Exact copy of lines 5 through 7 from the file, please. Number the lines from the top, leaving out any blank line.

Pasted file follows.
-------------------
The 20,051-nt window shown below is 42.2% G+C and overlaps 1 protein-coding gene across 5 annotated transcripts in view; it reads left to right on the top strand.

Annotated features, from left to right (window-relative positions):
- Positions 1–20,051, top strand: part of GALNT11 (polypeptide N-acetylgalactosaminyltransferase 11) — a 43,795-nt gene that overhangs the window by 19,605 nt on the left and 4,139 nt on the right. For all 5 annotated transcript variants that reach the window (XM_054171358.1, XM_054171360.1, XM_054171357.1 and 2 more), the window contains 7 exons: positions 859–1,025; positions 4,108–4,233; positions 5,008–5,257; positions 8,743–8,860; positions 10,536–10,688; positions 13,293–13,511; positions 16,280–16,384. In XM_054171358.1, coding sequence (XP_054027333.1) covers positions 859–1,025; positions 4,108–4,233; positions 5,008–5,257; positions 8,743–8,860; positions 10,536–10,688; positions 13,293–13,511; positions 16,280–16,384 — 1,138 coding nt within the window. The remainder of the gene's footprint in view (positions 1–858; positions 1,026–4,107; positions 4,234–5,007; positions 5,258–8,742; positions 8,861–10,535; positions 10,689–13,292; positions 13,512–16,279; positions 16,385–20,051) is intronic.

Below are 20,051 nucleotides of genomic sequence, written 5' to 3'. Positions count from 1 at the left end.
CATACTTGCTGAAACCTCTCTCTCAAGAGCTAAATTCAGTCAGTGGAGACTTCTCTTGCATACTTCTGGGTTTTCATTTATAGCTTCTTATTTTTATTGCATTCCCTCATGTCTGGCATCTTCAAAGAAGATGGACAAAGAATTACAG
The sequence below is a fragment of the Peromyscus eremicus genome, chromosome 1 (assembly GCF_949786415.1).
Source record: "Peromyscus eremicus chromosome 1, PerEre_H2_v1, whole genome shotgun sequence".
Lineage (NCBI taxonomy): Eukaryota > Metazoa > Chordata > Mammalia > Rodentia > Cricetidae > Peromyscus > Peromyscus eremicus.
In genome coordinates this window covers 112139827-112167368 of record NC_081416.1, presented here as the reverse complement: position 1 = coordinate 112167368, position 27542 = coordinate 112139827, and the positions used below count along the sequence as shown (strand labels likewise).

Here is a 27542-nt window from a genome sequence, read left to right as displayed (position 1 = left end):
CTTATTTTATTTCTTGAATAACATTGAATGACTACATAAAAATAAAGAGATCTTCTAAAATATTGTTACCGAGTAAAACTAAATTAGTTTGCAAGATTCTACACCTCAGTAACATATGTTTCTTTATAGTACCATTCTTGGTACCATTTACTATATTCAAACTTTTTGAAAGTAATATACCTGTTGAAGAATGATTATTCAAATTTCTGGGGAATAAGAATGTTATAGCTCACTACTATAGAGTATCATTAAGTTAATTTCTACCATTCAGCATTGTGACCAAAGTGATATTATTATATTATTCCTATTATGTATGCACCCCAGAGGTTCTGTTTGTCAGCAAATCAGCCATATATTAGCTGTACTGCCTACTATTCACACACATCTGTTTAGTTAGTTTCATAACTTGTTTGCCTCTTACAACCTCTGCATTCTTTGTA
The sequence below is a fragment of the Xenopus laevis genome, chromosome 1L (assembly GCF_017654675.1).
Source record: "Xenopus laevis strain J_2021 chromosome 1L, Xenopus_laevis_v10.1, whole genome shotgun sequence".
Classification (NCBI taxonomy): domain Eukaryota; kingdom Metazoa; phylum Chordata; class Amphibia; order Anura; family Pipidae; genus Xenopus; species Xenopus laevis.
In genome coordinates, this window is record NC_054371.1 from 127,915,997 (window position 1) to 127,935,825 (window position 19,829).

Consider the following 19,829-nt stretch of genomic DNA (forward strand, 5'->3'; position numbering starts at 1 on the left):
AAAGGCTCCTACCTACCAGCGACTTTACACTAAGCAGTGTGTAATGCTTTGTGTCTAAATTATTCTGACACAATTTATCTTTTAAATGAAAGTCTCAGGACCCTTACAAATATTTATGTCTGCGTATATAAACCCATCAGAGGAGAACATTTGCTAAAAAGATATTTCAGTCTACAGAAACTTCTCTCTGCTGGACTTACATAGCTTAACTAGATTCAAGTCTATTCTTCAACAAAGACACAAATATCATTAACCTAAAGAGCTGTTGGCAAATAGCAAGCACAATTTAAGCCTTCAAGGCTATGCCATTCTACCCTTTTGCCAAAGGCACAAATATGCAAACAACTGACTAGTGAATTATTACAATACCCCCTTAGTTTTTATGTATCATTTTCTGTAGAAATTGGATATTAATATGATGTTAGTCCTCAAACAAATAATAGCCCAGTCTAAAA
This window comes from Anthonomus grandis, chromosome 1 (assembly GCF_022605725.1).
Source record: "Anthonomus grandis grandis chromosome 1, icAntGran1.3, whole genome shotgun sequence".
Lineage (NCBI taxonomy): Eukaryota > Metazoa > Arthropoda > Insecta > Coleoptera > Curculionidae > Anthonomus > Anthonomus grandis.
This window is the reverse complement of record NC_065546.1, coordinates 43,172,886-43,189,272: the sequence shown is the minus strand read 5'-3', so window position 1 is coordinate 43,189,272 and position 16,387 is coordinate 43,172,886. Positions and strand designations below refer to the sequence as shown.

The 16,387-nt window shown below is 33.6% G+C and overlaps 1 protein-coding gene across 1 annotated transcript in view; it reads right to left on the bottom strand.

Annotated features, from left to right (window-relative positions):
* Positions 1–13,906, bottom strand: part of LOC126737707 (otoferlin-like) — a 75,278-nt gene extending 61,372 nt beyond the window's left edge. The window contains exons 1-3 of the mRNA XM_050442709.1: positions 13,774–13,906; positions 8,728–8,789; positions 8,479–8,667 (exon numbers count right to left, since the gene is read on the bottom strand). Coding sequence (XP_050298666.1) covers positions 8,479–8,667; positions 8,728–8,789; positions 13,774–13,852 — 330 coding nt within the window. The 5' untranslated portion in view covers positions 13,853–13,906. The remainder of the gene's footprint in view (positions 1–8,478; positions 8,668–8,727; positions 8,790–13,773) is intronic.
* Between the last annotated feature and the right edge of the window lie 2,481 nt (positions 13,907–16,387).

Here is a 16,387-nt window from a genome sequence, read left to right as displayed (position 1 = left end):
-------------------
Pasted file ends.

CATACTTGCTGAAACCTCTCTCTCAAGAGCTAAATTCAGTCAGTGGAGACTTCTCTTGCATACTTCTGGGTTTTCATTTATAGCTTCTTATTTTTATTGCATTCCCTCATGTCTGGCATCTTCAAAGAAGATGGACAAAGAATTACAG
The sequence below is a fragment of the Peromyscus eremicus genome, chromosome 1 (assembly GCF_949786415.1).
Source record: "Peromyscus eremicus chromosome 1, PerEre_H2_v1, whole genome shotgun sequence".